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There’s something about pastoring at a 126 year old church that helps me keep things in perspective. When I consider the time God has given me to live on this planet, and then compare it to the age of the church in which I serve, I see the disparity between the two. I doubt I’ll live to be 100 years old; and yet, even if I do the church will have reached 180 years of age.

God began to work at Guthrie, First Southern long before I took my first breath. And, if the Lord Jesus delays His return and continues His grace upon this church, as I believe he will, this church will exist after my promotion to Heaven.

Numbers 20:22-29 tells of the transition from the leadership of Aaron the priest to his son Eleazar. There is no fanfare or big dramatic description of Aaron’s death. Rather, God simply commands Moses to bring Aaron along with Aaron’s son Eleazar up to the top of Mount Hor. There on the top of that mountain Moses strips Aaron of the priestly garments and places them upon Eleazar. No big prayers and with no ceremony Moses and Eleazar come down from the top of the mountain and a new leader takes the helm of the worship at the Tabernacle in the wilderness.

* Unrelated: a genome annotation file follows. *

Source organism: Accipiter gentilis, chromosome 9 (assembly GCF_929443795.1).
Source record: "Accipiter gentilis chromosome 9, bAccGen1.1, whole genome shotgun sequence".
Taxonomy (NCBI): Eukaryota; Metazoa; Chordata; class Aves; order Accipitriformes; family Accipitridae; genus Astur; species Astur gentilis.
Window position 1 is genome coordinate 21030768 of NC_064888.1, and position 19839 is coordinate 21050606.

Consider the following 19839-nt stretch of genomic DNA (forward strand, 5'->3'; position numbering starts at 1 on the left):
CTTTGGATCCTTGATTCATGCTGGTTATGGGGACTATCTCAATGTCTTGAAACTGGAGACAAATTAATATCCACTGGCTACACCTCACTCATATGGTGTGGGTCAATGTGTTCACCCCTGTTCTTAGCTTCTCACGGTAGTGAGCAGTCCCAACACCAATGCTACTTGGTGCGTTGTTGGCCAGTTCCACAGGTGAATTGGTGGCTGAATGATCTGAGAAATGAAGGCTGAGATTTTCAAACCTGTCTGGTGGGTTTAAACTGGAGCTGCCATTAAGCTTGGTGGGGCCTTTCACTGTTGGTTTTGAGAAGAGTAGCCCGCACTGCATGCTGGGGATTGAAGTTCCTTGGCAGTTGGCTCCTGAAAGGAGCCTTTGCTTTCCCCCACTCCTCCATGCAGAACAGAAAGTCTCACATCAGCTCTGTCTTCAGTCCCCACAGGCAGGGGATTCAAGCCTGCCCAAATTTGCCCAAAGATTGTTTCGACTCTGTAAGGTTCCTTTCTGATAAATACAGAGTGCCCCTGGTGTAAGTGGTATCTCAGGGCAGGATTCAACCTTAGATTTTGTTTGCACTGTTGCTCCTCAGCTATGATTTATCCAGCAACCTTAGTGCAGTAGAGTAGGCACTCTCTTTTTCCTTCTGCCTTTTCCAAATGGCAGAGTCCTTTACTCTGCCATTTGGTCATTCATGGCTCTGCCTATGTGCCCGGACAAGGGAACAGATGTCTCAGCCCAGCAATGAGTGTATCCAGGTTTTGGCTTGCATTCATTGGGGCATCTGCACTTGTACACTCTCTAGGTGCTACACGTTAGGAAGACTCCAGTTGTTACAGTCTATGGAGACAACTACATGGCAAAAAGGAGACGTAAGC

Each time I go into the Family Life Center at the church where I serve, I see in a glass case pictures of pastors who have served before me at First Southern. Some are still alive. As a matter fact, I had the privilege of talking to one a couple of weeks ago. But many of them have already passed on to glory. Certainly all of them have passed on from ministry at the church.

I realize that someday I’ll be in somebody’s distant memory and regulated to a photograph in a picture frame. This is a sobering thought and helps punctuate in my mind the reality that no matter the length of time God gives me to serve, it is but a brief blip on the radar screen of this church’s existence. And no matter how long God gives me to live on this earth, my time is exceedingly short.

So what shall I do with this knowledge? First of all, I will rejoice in the Lord. This perspective helps me realize that the good I might experience in my ministry context pales in comparison to the glory I’ll enjoy in the presence of God for all eternity. And, no matter that pain the may come my way in serving, it too will pale in comparison to the unending glory that awaits me. I am able to serve with joy and greater wisdom because I realize my time here is temporary.

“Dear Lord, grant me a long tenure in service of your people at First Southern. But help me to remember that my time here is short. Grace me with your blessing to the end that I am found faithful – and all to Your glory. Amen.”